In short, the police need powers to stop lorries rat running in order to avoid the routes they are meant to be taking. If the Committee is minded to approve this change, we will put right the error in the legislation. Again, I apologise for the mistake and that further legislation has been necessary. Operation Brock is an essential part of traffic management to mitigate any disruption of the short straits, and correcting the mistake will ensure that the legislation works as intended, and as the Committee that approved it on 20 October intended.
It is an honour to serve under you for the first time, Ms Fovargue. I thank the Minister for his frankness and honesty on this technical error. It would be remiss of me not to touch briefly on the impact that the profound shortage of drivers is having on the haulage sector, and all the organisations and companies that rely on it. It has been exacerbated by long-standing Government inaction and incompetence on this issue. The knock-on effect of the crisis will be more chaos in our supply chains, inevitably leading to more disruption ahead of Christmas, which is such a crucial period for our whole economy.
The SI is obviously just a technical tweak to ensure that we have the right legislation. It demonstrates an inability to establish reliable contingency measures that would helpfully avoid some of the chaos that we have seen for hauliers and local residents in that part of Kent. Although commercial flows in and out of the country should face minimal disruption, we cannot keep relying on short-term emergency measures. I will not reiterate all the points made by my hon. Friend the Member for Bristol East (Kerry McCarthy) on the previous Committee, but it is clear that there needs to be a longer-term solution to this crisis, not just a reliance on emergency provisions. She said that there should be an effort to ensure
“efficient operations at borders, close co-operation with the European Union and working with industry and local communities to identify ways to minimise the disruption.”—[Official Report, Fourth Delegated Legislation Committee, 20 October 2021; c. 6.]
That is something that I think everyone in this House could agree on.
The provisions are deeply unpopular in Kent. They can be quite short term, and are costing taxpayers an awful lot of money. We will not oppose today’s measure, because it is just a technical tweak, but I am glad to have put those points about Government action on the record.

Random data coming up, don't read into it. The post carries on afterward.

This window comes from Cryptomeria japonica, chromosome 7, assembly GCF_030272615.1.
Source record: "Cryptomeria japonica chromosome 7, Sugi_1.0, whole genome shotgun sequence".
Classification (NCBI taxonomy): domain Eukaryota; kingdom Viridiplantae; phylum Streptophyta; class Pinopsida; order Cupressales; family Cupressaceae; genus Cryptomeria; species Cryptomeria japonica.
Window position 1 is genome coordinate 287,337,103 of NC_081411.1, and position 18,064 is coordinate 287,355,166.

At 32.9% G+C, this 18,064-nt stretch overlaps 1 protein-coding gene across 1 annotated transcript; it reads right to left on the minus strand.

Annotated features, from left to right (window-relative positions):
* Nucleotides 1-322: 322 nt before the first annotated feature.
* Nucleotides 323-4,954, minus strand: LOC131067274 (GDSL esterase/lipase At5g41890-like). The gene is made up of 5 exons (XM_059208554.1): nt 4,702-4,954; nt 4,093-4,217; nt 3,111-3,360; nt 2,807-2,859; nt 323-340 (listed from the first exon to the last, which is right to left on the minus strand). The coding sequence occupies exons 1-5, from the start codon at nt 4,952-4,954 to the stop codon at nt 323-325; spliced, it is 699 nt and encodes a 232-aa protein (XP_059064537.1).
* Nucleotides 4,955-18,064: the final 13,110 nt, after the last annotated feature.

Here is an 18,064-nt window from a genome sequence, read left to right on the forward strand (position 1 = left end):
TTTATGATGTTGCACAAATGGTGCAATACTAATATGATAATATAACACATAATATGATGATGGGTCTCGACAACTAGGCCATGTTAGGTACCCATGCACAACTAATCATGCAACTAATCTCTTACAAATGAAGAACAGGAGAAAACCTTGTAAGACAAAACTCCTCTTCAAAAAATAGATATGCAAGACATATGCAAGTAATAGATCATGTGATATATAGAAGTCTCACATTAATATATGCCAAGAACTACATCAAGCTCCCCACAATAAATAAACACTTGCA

I will briefly make three points. First, the Minister said that Operation Brock was an alternative to Operation Stack; I would much prefer to hear him use the language that it is a replacement for Operation Stack. Operation Brock is an inconvenience in Kent. Operation Stack was a disaster for my constituents and many others in Kent, so I hope that that was merely a linguistic slip.
Two other points arise from the SI. The first is that, as the Minister said, the Government have not had to use Operation Brock since we last passed a similar, though deficient, SI. Therefore I repeat my plea that the signage on motorways, and in particular on local roads, be improved so that lorries are not encouraged by their often old-fashioned sat-nav to go through villages to reach such things as the inland border facility in Sevington in my constituency, which continues to cause distress to those who live in those villages and to my constituents.
My final point, which again I hope the Minister will take away and encourage his officials to look at, is that one benefit of keeping lorries off local roads, and of the new lorry park that was opened in my constituency on Friday by his ministerial colleague, the noble Baroness Vere, is that there is now no excuse for lorries to park overnight in either residential areas or business parks in the area, where they have been wont to park recently, claiming that there are not enough parking spaces. Kent County Council used to have enforcement powers generally across the area against those lorries, but those powers have lapsed. I strongly urge the Department to consider reintroducing them, because that would complete the circle and allow my constituents and others to feel safe from having lorries parked inappropriately in their residential or business areas overnight.
It is a pleasure to serve under your chairship, Ms Fovargue. I will not detain the Committee for long. I will reiterate a couple of points that the hon. Member for Ilford South, my former colleague on the Transport Committee made, and make one other. He touched on the driver shortage. We are all well aware that there was a driver shortage of circa 100,000. The Office for National Statistics suggests that around 16,000 fewer EU nationals are here as drivers. Sadly, we are all getting used to the grim reality of empty shelves in our shops. I would love to detain the Committee by going on about how Brexit has ruined things and why independence for Scotland is obviously the only solution for us, just to hear the groans from the Government Benches, but I will not.